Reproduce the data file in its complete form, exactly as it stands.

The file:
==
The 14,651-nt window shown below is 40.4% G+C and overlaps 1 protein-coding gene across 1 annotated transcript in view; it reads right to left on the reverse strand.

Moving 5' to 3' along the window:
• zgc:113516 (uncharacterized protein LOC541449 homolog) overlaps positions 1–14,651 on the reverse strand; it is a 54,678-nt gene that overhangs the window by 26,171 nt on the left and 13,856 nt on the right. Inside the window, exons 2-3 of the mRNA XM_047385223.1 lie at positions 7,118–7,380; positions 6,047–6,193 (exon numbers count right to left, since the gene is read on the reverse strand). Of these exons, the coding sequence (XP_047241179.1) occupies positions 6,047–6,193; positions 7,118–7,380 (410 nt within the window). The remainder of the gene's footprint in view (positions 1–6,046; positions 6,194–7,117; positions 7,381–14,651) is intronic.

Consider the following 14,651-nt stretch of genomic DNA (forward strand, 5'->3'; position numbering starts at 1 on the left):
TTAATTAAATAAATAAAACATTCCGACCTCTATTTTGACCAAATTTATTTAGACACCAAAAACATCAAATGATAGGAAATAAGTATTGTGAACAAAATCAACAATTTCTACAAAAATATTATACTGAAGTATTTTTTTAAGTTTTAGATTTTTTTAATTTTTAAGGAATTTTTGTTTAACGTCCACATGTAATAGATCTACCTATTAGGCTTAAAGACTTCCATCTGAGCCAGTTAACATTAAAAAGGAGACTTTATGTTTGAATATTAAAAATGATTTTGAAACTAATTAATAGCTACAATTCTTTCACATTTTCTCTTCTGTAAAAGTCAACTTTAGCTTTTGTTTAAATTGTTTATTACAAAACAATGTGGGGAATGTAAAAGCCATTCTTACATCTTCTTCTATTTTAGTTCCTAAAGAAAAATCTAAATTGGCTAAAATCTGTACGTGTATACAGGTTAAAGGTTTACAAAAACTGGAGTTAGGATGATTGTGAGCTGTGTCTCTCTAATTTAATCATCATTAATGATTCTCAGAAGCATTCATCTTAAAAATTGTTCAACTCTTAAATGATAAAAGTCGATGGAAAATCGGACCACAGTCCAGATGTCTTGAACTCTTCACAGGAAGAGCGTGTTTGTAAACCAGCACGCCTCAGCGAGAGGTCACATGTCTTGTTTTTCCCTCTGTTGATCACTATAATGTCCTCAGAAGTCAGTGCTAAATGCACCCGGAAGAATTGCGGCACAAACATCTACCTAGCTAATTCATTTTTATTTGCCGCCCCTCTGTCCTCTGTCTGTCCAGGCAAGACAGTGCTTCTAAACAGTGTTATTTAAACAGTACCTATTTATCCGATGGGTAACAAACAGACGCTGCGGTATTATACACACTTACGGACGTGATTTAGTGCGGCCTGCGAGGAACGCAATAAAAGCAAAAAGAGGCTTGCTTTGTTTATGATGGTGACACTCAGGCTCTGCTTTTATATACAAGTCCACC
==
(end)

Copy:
The 14,651-nt window shown below is 40.4% G+C and overlaps 1 protein-coding gene across 1 annotated transcript in view; it reads right to left on the reverse strand.

Moving 5' to 3' along the window:
• zgc:113516 (uncharacterized protein LOC541449 homolog) overlaps positions 1–14,651 on the reverse strand; it is a 54,678-nt gene that overhangs the window by 26,171 nt on the left and 13,856 nt on the right. Inside the window, exons 2-3 of the mRNA XM_047385223.1 lie at positions 7,118–7,380; positions 6,047–6,193 (exon numbers count right to left, since the gene is read on the reverse strand). Of these exons, the coding sequence (XP_047241179.1) occupies positions 6,047–6,193; positions 7,118–7,380 (410 nt within the window). The remainder of the gene's footprint in view (positions 1–6,046; positions 6,194–7,117; positions 7,381–14,651) is intronic.

Consider the following 14,651-nt stretch of genomic DNA (forward strand, 5'->3'; position numbering starts at 1 on the left):
TTAATTAAATAAATAAAACATTCCGACCTCTATTTTGACCAAATTTATTTAGACACCAAAAACATCAAATGATAGGAAATAAGTATTGTGAACAAAATCAACAATTTCTACAAAAATATTATACTGAAGTATTTTTTTAAGTTTTAGATTTTTTTAATTTTTAAGGAATTTTTGTTTAACGTCCACATGTAATAGATCTACCTATTAGGCTTAAAGACTTCCATCTGAGCCAGTTAACATTAAAAAGGAGACTTTATGTTTGAATATTAAAAATGATTTTGAAACTAATTAATAGCTACAATTCTTTCACATTTTCTCTTCTGTAAAAGTCAACTTTAGCTTTTGTTTAAATTGTTTATTACAAAACAATGTGGGGAATGTAAAAGCCATTCTTACATCTTCTTCTATTTTAGTTCCTAAAGAAAAATCTAAATTGGCTAAAATCTGTACGTGTATACAGGTTAAAGGTTTACAAAAACTGGAGTTAGGATGATTGTGAGCTGTGTCTCTCTAATTTAATCATCATTAATGATTCTCAGAAGCATTCATCTTAAAAATTGTTCAACTCTTAAATGATAAAAGTCGATGGAAAATCGGACCACAGTCCAGATGTCTTGAACTCTTCACAGGAAGAGCGTGTTTGTAAACCAGCACGCCTCAGCGAGAGGTCACATGTCTTGTTTTTCCCTCTGTTGATCACTATAATGTCCTCAGAAGTCAGTGCTAAATGCACCCGGAAGAATTGCGGCACAAACATCTACCTAGCTAATTCATTTTTATTTGCCGCCCCTCTGTCCTCTGTCTGTCCAGGCAAGACAGTGCTTCTAAACAGTGTTATTTAAACAGTACCTATTTATCCGATGGGTAACAAACAGACGCTGCGGTATTATACACACTTACGGACGTGATTTAGTGCGGCCTGCGAGGAACGCAATAAAAGCAAAAAGAGGCTTGCTTTGTTTATGATGGTGACACTCAGGCTCTGCTTTTATATACAAGTCCACC